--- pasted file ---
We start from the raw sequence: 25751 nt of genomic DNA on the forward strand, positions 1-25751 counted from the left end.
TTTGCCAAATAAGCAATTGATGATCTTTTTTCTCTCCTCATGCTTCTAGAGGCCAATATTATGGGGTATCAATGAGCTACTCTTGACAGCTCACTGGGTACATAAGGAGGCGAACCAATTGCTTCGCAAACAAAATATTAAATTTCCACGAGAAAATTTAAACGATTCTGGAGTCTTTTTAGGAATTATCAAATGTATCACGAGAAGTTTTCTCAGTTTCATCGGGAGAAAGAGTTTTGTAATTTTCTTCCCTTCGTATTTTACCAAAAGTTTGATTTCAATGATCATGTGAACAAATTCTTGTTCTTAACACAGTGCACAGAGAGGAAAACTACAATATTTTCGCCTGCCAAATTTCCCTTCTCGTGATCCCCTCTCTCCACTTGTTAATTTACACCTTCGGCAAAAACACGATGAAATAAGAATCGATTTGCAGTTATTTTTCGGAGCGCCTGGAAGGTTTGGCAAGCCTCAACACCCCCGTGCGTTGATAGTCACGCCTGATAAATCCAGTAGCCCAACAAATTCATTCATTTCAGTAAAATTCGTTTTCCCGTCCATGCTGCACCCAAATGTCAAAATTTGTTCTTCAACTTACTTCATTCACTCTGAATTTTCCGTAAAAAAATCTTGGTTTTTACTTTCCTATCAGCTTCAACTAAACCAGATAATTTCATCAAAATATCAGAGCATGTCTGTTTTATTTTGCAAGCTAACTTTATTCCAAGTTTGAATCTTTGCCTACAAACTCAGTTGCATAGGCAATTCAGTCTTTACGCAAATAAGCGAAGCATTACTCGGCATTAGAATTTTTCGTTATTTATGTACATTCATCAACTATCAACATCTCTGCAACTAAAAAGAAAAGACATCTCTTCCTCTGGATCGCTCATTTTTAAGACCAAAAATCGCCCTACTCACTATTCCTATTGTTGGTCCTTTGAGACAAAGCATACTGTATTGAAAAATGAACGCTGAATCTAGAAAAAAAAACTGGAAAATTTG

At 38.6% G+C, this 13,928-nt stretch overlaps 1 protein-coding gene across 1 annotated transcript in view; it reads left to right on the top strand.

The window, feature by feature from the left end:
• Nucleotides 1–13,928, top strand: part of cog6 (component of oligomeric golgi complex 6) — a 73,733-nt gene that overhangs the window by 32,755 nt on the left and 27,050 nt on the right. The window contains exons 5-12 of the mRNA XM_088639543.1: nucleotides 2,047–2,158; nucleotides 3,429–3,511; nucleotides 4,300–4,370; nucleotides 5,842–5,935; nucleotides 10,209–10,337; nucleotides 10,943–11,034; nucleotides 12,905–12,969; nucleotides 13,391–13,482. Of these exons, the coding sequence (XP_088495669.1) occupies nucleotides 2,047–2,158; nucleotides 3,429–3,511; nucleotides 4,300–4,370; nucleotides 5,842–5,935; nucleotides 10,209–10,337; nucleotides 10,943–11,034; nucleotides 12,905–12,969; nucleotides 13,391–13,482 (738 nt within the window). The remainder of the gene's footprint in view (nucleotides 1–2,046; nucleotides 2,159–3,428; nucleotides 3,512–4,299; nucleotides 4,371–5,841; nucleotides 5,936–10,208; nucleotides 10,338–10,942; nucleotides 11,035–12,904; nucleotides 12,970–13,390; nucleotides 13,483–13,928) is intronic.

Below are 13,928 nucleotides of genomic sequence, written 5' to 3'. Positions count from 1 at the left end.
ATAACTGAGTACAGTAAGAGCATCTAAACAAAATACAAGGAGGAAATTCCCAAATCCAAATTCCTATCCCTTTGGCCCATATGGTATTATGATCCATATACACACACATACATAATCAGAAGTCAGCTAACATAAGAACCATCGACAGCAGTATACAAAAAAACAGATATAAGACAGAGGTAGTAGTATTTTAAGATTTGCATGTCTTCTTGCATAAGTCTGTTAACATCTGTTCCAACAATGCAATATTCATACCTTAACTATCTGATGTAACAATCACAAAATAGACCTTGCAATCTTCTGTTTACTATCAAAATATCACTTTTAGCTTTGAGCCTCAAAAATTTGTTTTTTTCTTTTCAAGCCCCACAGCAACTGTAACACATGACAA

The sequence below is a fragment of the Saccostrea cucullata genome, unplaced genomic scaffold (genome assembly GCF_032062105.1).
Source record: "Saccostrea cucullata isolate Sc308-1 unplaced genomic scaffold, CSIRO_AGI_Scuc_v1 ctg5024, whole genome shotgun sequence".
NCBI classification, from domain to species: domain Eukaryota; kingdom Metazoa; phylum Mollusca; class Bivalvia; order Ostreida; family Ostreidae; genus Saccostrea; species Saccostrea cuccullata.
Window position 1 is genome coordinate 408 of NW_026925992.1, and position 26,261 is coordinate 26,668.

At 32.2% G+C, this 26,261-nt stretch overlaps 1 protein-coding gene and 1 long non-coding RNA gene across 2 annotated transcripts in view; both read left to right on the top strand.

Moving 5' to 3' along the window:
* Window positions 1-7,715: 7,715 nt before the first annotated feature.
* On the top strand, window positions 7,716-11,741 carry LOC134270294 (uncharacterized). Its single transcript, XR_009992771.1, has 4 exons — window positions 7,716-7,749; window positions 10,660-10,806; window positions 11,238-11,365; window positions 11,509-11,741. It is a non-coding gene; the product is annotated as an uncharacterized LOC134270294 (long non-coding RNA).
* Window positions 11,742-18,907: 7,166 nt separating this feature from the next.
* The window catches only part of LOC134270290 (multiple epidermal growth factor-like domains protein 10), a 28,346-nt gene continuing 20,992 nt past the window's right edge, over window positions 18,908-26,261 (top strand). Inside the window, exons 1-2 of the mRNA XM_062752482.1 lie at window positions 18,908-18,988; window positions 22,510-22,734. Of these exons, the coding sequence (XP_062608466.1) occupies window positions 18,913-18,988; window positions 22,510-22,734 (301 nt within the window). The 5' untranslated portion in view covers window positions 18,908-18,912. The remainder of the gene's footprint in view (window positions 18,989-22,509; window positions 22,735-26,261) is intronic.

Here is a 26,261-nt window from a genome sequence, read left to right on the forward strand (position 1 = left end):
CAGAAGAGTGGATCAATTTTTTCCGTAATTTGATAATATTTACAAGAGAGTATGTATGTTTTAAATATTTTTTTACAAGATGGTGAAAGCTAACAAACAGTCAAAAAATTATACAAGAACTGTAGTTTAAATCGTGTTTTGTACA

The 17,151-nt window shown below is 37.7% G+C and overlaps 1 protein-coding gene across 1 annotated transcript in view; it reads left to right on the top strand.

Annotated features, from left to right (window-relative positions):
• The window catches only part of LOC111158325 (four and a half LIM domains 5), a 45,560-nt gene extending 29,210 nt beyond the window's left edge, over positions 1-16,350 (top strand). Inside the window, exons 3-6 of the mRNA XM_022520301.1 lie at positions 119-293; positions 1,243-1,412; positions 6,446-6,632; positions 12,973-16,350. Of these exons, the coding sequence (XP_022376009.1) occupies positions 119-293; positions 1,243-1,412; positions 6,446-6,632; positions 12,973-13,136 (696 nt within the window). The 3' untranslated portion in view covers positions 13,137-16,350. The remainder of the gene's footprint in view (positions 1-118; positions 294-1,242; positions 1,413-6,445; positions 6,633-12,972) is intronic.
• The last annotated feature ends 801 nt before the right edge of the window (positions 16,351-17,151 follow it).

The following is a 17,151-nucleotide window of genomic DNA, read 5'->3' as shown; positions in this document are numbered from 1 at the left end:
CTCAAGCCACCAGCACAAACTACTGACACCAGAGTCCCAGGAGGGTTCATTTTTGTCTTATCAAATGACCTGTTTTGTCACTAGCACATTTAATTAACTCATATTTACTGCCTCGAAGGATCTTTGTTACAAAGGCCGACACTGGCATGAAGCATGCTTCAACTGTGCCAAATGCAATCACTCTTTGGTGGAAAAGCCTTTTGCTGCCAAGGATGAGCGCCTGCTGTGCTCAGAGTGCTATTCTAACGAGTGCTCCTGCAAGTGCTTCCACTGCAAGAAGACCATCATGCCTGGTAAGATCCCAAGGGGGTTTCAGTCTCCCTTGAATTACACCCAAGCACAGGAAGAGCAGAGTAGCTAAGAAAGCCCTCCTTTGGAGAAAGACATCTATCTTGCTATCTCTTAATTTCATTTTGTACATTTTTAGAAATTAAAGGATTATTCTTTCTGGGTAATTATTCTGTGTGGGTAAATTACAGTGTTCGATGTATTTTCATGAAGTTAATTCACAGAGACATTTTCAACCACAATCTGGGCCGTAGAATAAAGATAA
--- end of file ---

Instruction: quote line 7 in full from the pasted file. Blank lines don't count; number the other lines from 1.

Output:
ATAACTGAGTACAGTAAGAGCATCTAAACAAAATACAAGGAGGAAATTCCCAAATCCAAATTCCTATCCCTTTGGCCCATATGGTATTATGATCCATATACACACACATACATAATCAGAAGTCAGCTAACATAAGAACCATCGACAGCAGTATACAAAAAAACAGATATAAGACAGAGGTAGTAGTATTTTAAGATTTGCATGTCTTCTTGCATAAGTCTGTTAACATCTGTTCCAACAATGCAATATTCATACCTTAACTATCTGATGTAACAATCACAAAATAGACCTTGCAATCTTCTGTTTACTATCAAAATATCACTTTTAGCTTTGAGCCTCAAAAATTTGTTTTTTTCTTTTCAAGCCCCACAGCAACTGTAACACATGACAA